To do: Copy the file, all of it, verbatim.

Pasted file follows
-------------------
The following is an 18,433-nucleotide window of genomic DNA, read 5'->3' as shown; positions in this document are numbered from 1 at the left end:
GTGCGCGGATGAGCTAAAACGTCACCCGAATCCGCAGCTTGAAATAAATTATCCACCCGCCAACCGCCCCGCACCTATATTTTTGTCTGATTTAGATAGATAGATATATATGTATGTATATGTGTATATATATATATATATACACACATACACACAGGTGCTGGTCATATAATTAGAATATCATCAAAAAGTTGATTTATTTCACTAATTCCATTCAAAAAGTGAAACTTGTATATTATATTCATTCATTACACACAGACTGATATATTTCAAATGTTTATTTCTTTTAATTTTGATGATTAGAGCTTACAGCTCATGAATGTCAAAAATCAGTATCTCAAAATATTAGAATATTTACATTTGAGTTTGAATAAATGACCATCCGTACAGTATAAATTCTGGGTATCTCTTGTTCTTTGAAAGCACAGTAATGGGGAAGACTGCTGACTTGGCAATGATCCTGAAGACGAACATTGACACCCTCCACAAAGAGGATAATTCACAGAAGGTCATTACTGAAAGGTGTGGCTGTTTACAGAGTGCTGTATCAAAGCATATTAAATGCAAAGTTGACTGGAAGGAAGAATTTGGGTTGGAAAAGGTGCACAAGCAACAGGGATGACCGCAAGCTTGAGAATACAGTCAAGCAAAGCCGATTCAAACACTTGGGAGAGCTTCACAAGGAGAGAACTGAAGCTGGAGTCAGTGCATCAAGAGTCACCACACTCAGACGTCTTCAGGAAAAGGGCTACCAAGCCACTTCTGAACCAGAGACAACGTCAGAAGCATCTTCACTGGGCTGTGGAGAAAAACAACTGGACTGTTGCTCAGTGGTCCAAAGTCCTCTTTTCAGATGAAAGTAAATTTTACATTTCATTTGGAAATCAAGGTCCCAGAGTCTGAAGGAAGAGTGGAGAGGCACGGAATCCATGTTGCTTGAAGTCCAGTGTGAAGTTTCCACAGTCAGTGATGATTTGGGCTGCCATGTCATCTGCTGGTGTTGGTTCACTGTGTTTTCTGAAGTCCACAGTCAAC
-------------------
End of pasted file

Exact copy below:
The following is an 18,433-nucleotide window of genomic DNA, read 5'->3' as shown; positions in this document are numbered from 1 at the left end:
GTGCGCGGATGAGCTAAAACGTCACCCGAATCCGCAGCTTGAAATAAATTATCCACCCGCCAACCGCCCCGCACCTATATTTTTGTCTGATTTAGATAGATAGATATATATGTATGTATATGTGTATATATATATATATATACACACATACACACAGGTGCTGGTCATATAATTAGAATATCATCAAAAAGTTGATTTATTTCACTAATTCCATTCAAAAAGTGAAACTTGTATATTATATTCATTCATTACACACAGACTGATATATTTCAAATGTTTATTTCTTTTAATTTTGATGATTAGAGCTTACAGCTCATGAATGTCAAAAATCAGTATCTCAAAATATTAGAATATTTACATTTGAGTTTGAATAAATGACCATCCGTACAGTATAAATTCTGGGTATCTCTTGTTCTTTGAAAGCACAGTAATGGGGAAGACTGCTGACTTGGCAATGATCCTGAAGACGAACATTGACACCCTCCACAAAGAGGATAATTCACAGAAGGTCATTACTGAAAGGTGTGGCTGTTTACAGAGTGCTGTATCAAAGCATATTAAATGCAAAGTTGACTGGAAGGAAGAATTTGGGTTGGAAAAGGTGCACAAGCAACAGGGATGACCGCAAGCTTGAGAATACAGTCAAGCAAAGCCGATTCAAACACTTGGGAGAGCTTCACAAGGAGAGAACTGAAGCTGGAGTCAGTGCATCAAGAGTCACCACACTCAGACGTCTTCAGGAAAAGGGCTACCAAGCCACTTCTGAACCAGAGACAACGTCAGAAGCATCTTCACTGGGCTGTGGAGAAAAACAACTGGACTGTTGCTCAGTGGTCCAAAGTCCTCTTTTCAGATGAAAGTAAATTTTACATTTCATTTGGAAATCAAGGTCCCAGAGTCTGAAGGAAGAGTGGAGAGGCACGGAATCCATGTTGCTTGAAGTCCAGTGTGAAGTTTCCACAGTCAGTGATGATTTGGGCTGCCATGTCATCTGCTGGTGTTGGTTCACTGTGTTTTCTGAAGTCCACAGTCAAC